Peanut slaw

Oh the joy of French onion soup. Not only the queen of soups, but probably top of my list of all time top ten grilled cheese greats, and high up there in any top ten list I ever make.
We had that on Thursday at the knife skills class, which was great, because I´ve always had some caramelization issues and I think now I know how to do it properly.
Also, I learnt this great tip: add vanilla right at the end of whatever you do with it because it tends to lose its perfume with long cooking. The reduced red wine sauce the chef made to prove this point was like hitting a brick wall of vanilla. Except, you know, nice.

All the stuff we did was classic bistro cooking and as such way beyond my usual scope, so instead I´ll link to this cabbage slaw, and just say I do it without the cilantro.
It´s a perfect thing to make when you´re distracted and kind of hungry but not really, because you had a heavy lunch, yet want some kind of a healthy yet not boring dinner. Or when you´re on a diet (but don´t go wild with the peanuts). Or when you want to serve vegetables but can´t be bothered to peel carrots or wash and dry lettuce. Or when cabbage is all you have, since it can last forever, unassumingly lurking in the fridge until called for.
So you see, most of the time, really.
It´s a good one for trying out new found knife skills, too, as chopping cabbage has to be one of the easiest, most rewarding chicken tasks. No matter how inept or slow you are, in no time you have a mound of crunchy leaves to be proud of.


Knife skills course, part 1

Yesterday we had the first leg of the knife skills course at Alambique with Alonso Roche. I really enjoyed it. I will never peel an onion the same way. My chopping might not change so much, because all those nifty little shapes professionals make come at the cost of a huge amount of scraps. And I don´t make stock every day, and I don´t mind irregularity in my soup at all.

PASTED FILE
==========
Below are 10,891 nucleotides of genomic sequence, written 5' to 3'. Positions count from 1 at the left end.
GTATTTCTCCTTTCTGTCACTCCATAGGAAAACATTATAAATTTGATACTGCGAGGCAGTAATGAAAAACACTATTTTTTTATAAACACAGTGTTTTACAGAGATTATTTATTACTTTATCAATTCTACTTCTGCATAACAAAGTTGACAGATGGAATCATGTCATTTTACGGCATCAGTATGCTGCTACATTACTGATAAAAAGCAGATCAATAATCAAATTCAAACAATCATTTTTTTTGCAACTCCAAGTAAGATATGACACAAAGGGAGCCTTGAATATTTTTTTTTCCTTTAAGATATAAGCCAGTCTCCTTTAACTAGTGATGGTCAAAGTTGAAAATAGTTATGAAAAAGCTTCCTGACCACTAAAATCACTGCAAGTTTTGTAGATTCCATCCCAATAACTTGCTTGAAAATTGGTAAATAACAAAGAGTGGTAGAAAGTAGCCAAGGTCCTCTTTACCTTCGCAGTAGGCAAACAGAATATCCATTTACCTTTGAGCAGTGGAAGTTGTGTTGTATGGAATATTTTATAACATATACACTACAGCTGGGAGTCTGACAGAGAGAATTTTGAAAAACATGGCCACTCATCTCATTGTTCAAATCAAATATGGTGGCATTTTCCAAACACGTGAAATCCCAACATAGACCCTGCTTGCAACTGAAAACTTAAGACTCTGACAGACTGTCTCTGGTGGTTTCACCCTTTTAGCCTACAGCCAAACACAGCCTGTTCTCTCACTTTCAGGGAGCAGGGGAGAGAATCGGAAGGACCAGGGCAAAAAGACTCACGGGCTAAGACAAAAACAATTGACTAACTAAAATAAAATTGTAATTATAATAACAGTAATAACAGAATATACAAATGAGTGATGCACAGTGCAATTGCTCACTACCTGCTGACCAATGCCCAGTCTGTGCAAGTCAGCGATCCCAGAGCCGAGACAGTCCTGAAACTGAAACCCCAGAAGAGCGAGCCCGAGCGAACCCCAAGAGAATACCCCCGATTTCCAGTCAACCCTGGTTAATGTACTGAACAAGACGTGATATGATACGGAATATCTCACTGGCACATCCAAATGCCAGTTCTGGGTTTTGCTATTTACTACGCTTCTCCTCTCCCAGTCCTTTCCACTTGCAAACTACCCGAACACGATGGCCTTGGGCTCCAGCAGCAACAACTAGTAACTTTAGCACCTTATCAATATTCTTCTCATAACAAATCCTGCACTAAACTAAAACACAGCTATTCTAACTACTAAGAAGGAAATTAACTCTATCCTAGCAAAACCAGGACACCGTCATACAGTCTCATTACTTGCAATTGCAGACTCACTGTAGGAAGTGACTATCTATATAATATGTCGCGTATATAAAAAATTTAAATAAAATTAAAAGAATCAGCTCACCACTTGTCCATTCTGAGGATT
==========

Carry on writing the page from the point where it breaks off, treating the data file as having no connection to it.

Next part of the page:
But it was a lot of fun to chop carrots into tiny dice for a delicious soupe au pistou, and to watch an expert going through the motions of sole meuniere. A fillet of which I cut myself, a very impressive feat I don´t think I´ll repeat much, since my market is brimming with stalwart guys who are only to happy to do that, but still, very useful to know how in case I´m ever confronted with a whole flat fish.
Today, chicken, and how to sharpen. Fun.


Back in Spain, oh dear

Yes, we had withdrawal symptoms and really wanted to get back to our baby. But it was very hard to tear ourselves away from the coast yesterday, because as usually happens after a rainy weekend, the minute you pack your bags in the car, the sun shines merrily.
It was a very long drive, and we stopped in Elvas for lunch. J thought we might as well have the bacalhau dourada, and we did, and it was pretty good, considering we chose a nondescript touristy little bar in the square.
Elvas looked very beautiful but we couldn´t explore. That´s the problem with Madrid; it´s just too far from everything else.
J´s mother is coming for lunch, so cure the saudade I´ll make octopus salad to start with, and I´ll crush the meringues I bought in Evora to scatter over strawberries and cream.
As far as I can make out, the salada de polvo goes like this:

Octopus, boiled and cut thin (you can buy boiled octopus at the market here, so that´s easy)
Parsley, chopped
Onion, cut very thin and marinated in vinegar (?)
A generous dose of extra virgin olive oil

Just the thing with the so excellent bread we´ve also brought back from the Alentejo.


Portugal and chocolate mousse

J and I, when in Portugal, could bore anyone to death as we talk about the same thing, all the time, over and over; why is it that their coast is perfectly beautiful, while ours is a total mess of concrete apartment blocks?
Right now we´re on the Costa Vicentina, which is a string of sandy coves and dramatic cliffs where storks nest on jutting rocks and the surf pounds.